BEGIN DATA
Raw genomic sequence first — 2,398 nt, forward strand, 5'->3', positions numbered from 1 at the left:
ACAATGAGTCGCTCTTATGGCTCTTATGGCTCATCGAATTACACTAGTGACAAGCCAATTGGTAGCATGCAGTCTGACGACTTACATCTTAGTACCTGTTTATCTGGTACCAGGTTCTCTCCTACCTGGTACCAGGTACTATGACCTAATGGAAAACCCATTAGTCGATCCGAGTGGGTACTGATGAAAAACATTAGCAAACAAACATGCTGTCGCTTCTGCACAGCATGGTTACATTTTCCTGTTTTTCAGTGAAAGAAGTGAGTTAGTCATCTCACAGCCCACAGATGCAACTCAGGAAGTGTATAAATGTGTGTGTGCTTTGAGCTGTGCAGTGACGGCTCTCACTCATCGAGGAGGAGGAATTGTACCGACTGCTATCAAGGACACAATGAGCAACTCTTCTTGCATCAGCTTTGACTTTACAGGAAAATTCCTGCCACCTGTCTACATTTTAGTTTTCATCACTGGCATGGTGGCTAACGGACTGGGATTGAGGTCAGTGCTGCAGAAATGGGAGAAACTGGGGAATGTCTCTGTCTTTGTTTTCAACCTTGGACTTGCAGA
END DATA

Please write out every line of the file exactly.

Raw genomic sequence first — 2,398 nt, forward strand, 5'->3', positions numbered from 1 at the left:
ACAATGAGTCGCTCTTATGGCTCTTATGGCTCATCGAATTACACTAGTGACAAGCCAATTGGTAGCATGCAGTCTGACGACTTACATCTTAGTACCTGTTTATCTGGTACCAGGTTCTCTCCTACCTGGTACCAGGTACTATGACCTAATGGAAAACCCATTAGTCGATCCGAGTGGGTACTGATGAAAAACATTAGCAAACAAACATGCTGTCGCTTCTGCACAGCATGGTTACATTTTCCTGTTTTTCAGTGAAAGAAGTGAGTTAGTCATCTCACAGCCCACAGATGCAACTCAGGAAGTGTATAAATGTGTGTGTGCTTTGAGCTGTGCAGTGACGGCTCTCACTCATCGAGGAGGAGGAATTGTACCGACTGCTATCAAGGACACAATGAGCAACTCTTCTTGCATCAGCTTTGACTTTACAGGAAAATTCCTGCCACCTGTCTACATTTTAGTTTTCATCACTGGCATGGTGGCTAACGGACTGGGATTGAGGTCAGTGCTGCAGAAATGGGAGAAACTGGGGAATGTCTCTGTCTTTGTTTTCAACCTTGGACTTGCAGA